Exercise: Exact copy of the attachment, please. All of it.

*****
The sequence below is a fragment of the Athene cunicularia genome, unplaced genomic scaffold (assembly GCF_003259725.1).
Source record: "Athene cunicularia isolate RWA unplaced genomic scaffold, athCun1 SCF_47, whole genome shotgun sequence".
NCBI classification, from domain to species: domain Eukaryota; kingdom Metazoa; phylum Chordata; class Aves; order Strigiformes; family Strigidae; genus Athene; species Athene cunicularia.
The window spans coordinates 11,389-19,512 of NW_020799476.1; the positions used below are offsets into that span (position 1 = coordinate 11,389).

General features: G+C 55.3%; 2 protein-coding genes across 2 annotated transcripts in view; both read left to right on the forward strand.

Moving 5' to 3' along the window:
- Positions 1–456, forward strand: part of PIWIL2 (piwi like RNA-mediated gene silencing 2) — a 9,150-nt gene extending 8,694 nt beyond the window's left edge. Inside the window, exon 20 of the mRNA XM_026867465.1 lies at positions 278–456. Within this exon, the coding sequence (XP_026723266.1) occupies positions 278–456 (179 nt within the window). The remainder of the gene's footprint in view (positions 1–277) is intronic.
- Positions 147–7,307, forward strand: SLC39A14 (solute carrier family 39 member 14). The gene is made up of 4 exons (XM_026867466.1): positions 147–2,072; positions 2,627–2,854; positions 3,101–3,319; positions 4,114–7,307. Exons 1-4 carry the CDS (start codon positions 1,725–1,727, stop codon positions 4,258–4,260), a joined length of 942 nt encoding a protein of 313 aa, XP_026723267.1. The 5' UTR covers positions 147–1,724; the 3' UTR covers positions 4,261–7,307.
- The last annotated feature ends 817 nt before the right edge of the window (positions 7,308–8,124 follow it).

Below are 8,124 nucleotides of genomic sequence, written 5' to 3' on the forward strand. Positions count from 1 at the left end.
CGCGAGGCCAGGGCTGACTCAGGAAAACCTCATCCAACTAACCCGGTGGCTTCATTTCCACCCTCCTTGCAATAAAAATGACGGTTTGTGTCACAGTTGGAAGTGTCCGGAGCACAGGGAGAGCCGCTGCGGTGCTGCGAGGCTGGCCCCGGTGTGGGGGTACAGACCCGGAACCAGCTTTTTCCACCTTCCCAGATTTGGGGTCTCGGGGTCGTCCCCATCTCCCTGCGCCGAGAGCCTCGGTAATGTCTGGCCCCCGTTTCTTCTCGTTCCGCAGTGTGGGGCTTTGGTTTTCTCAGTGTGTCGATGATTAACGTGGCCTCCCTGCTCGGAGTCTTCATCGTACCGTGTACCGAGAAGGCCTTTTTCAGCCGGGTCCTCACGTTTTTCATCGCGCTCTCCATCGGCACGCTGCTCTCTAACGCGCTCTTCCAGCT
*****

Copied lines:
The sequence below is a fragment of the Athene cunicularia genome, unplaced genomic scaffold (assembly GCF_003259725.1).
Source record: "Athene cunicularia isolate RWA unplaced genomic scaffold, athCun1 SCF_47, whole genome shotgun sequence".
NCBI classification, from domain to species: domain Eukaryota; kingdom Metazoa; phylum Chordata; class Aves; order Strigiformes; family Strigidae; genus Athene; species Athene cunicularia.
The window spans coordinates 11,389-19,512 of NW_020799476.1; the positions used below are offsets into that span (position 1 = coordinate 11,389).

General features: G+C 55.3%; 2 protein-coding genes across 2 annotated transcripts in view; both read left to right on the forward strand.

Moving 5' to 3' along the window:
- Positions 1–456, forward strand: part of PIWIL2 (piwi like RNA-mediated gene silencing 2) — a 9,150-nt gene extending 8,694 nt beyond the window's left edge. Inside the window, exon 20 of the mRNA XM_026867465.1 lies at positions 278–456. Within this exon, the coding sequence (XP_026723266.1) occupies positions 278–456 (179 nt within the window). The remainder of the gene's footprint in view (positions 1–277) is intronic.
- Positions 147–7,307, forward strand: SLC39A14 (solute carrier family 39 member 14). The gene is made up of 4 exons (XM_026867466.1): positions 147–2,072; positions 2,627–2,854; positions 3,101–3,319; positions 4,114–7,307. Exons 1-4 carry the CDS (start codon positions 1,725–1,727, stop codon positions 4,258–4,260), a joined length of 942 nt encoding a protein of 313 aa, XP_026723267.1. The 5' UTR covers positions 147–1,724; the 3' UTR covers positions 4,261–7,307.
- The last annotated feature ends 817 nt before the right edge of the window (positions 7,308–8,124 follow it).

Below are 8,124 nucleotides of genomic sequence, written 5' to 3' on the forward strand. Positions count from 1 at the left end.
CGCGAGGCCAGGGCTGACTCAGGAAAACCTCATCCAACTAACCCGGTGGCTTCATTTCCACCCTCCTTGCAATAAAAATGACGGTTTGTGTCACAGTTGGAAGTGTCCGGAGCACAGGGAGAGCCGCTGCGGTGCTGCGAGGCTGGCCCCGGTGTGGGGGTACAGACCCGGAACCAGCTTTTTCCACCTTCCCAGATTTGGGGTCTCGGGGTCGTCCCCATCTCCCTGCGCCGAGAGCCTCGGTAATGTCTGGCCCCCGTTTCTTCTCGTTCCGCAGTGTGGGGCTTTGGTTTTCTCAGTGTGTCGATGATTAACGTGGCCTCCCTGCTCGGAGTCTTCATCGTACCGTGTACCGAGAAGGCCTTTTTCAGCCGGGTCCTCACGTTTTTCATCGCGCTCTCCATCGGCACGCTGCTCTCTAACGCGCTCTTCCAGCT